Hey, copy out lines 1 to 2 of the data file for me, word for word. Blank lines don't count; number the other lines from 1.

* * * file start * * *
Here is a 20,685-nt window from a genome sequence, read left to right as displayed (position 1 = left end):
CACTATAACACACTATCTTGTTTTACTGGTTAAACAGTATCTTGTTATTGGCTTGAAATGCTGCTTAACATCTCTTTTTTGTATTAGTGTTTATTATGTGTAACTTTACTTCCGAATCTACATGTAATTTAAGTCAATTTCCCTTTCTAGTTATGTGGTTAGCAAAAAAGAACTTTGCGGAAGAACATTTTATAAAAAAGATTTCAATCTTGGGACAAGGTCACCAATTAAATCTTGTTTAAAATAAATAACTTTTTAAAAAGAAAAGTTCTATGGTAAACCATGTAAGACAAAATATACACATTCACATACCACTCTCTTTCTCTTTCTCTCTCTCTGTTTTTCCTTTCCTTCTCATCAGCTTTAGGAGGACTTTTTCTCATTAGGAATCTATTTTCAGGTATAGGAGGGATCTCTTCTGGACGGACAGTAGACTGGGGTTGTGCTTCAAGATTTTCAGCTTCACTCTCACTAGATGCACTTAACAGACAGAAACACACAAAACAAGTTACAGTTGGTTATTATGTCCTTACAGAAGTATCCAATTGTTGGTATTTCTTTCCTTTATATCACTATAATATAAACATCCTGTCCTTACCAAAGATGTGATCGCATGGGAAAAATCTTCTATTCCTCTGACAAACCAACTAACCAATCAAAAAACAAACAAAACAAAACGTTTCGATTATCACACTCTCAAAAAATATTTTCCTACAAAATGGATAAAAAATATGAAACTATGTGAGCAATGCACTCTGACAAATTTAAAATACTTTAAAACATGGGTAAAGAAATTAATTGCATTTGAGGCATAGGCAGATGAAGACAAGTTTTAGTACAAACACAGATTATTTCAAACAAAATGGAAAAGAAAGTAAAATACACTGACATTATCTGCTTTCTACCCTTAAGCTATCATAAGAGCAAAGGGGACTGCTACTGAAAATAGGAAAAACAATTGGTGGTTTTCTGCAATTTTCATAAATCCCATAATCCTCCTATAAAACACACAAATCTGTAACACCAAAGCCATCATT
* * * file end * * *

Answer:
Here is a 20,685-nt window from a genome sequence, read left to right as displayed (position 1 = left end):
CACTATAACACACTATCTTGTTTTACTGGTTAAACAGTATCTTGTTATTGGCTTGAAATGCTGCTTAACATCTCTTTTTTGTATTAGTGTTTATTATGTGTAACTTTACTTCCGAATCTACATGTAATTTAAGTCAATTTCCCTTTCTAGTTATGTGGTTAGCAAAAAAGAACTTTGCGGAAGAACATTTTATAAAAAAGATTTCAATCTTGGGACAAGGTCACCAATTAAATCTTGTTTAAAATAAATAACTTTTTAAAAAGAAAAGTTCTATGGTAAACCATGTAAGACAAAATATACACATTCACATACCACTCTCTTTCTCTTTCTCTCTCTCTGTTTTTCCTTTCCTTCTCATCAGCTTTAGGAGGACTTTTTCTCATTAGGAATCTATTTTCAGGTATAGGAGGGATCTCTTCTGGACGGACAGTAGACTGGGGTTGTGCTTCAAGATTTTCAGCTTCACTCTCACTAGATGCACTTAACAGACAGAAACACACAAAACAAGTTACAGTTGGTTATTATGTCCTTACAGAAGTATCCAATTGTTGGTATTTCTTTCCTTTATATCACTATAATATAAACATCCTGTCCTTACCAAAGATGTGATCGCATGGGAAAAATCTTCTATTCCTCTGACAAACCAACTAACCAATCAAAAAACAAACAAAACAAAACGTTTCGATTATCACACTCTCAAAAAATATTTTCCTACAAAATGGATAAAAAATATGAAACTATGTGAGCAATGCACTCTGACAAATTTAAAATACTTTAAAACATGGGTAAAGAAATTAATTGCATTTGAGGCATAGGCAGATGAAGACAAGTTTTAGTACAAACACAGATTATTTCAAACAAAATGGAAAAGAAAGTAAAATACACTGACATTATCTGCTTTCTACCCTTAAGCTATCATAAGAGCAAAGGGGACTGCTACTGAAAATAGGAAAAACAATTGGTGGTTTTCTGCAATTTTCATAAATCCCATAATCCTCCTATAAAACACACAAATCTGTAACACCAAAGCCATCATT